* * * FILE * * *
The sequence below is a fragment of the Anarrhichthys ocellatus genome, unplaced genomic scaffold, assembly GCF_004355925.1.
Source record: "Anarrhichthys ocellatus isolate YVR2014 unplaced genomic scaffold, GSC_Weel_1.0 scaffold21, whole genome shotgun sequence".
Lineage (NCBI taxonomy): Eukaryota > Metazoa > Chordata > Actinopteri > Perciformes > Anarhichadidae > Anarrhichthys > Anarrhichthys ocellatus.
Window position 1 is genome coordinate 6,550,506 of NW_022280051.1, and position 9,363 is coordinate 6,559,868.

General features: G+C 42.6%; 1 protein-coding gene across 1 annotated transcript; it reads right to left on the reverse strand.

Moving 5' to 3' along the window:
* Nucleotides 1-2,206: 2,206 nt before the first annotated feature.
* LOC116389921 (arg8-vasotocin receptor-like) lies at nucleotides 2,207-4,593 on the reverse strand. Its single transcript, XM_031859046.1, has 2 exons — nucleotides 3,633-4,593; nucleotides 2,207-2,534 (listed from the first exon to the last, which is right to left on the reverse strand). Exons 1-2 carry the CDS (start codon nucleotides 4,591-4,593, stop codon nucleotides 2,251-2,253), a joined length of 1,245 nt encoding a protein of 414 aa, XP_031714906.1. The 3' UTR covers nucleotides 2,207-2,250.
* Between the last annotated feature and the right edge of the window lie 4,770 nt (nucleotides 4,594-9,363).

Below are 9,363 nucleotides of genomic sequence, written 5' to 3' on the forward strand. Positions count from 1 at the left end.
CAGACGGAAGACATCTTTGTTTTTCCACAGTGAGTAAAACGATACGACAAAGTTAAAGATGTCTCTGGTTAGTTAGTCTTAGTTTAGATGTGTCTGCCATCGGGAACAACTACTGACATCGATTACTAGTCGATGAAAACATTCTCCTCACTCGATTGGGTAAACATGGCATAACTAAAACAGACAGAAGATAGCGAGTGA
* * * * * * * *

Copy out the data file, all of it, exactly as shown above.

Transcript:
The sequence below is a fragment of the Anarrhichthys ocellatus genome, unplaced genomic scaffold, assembly GCF_004355925.1.
Source record: "Anarrhichthys ocellatus isolate YVR2014 unplaced genomic scaffold, GSC_Weel_1.0 scaffold21, whole genome shotgun sequence".
Lineage (NCBI taxonomy): Eukaryota > Metazoa > Chordata > Actinopteri > Perciformes > Anarhichadidae > Anarrhichthys > Anarrhichthys ocellatus.
Window position 1 is genome coordinate 6,550,506 of NW_022280051.1, and position 9,363 is coordinate 6,559,868.

General features: G+C 42.6%; 1 protein-coding gene across 1 annotated transcript; it reads right to left on the reverse strand.

Moving 5' to 3' along the window:
* Nucleotides 1-2,206: 2,206 nt before the first annotated feature.
* LOC116389921 (arg8-vasotocin receptor-like) lies at nucleotides 2,207-4,593 on the reverse strand. Its single transcript, XM_031859046.1, has 2 exons — nucleotides 3,633-4,593; nucleotides 2,207-2,534 (listed from the first exon to the last, which is right to left on the reverse strand). Exons 1-2 carry the CDS (start codon nucleotides 4,591-4,593, stop codon nucleotides 2,251-2,253), a joined length of 1,245 nt encoding a protein of 414 aa, XP_031714906.1. The 3' UTR covers nucleotides 2,207-2,250.
* Between the last annotated feature and the right edge of the window lie 4,770 nt (nucleotides 4,594-9,363).

Below are 9,363 nucleotides of genomic sequence, written 5' to 3' on the forward strand. Positions count from 1 at the left end.
CAGACGGAAGACATCTTTGTTTTTCCACAGTGAGTAAAACGATACGACAAAGTTAAAGATGTCTCTGGTTAGTTAGTCTTAGTTTAGATGTGTCTGCCATCGGGAACAACTACTGACATCGATTACTAGTCGATGAAAACATTCTCCTCACTCGATTGGGTAAACATGGCATAACTAAAACAGACAGAAGATAGCGAGTGA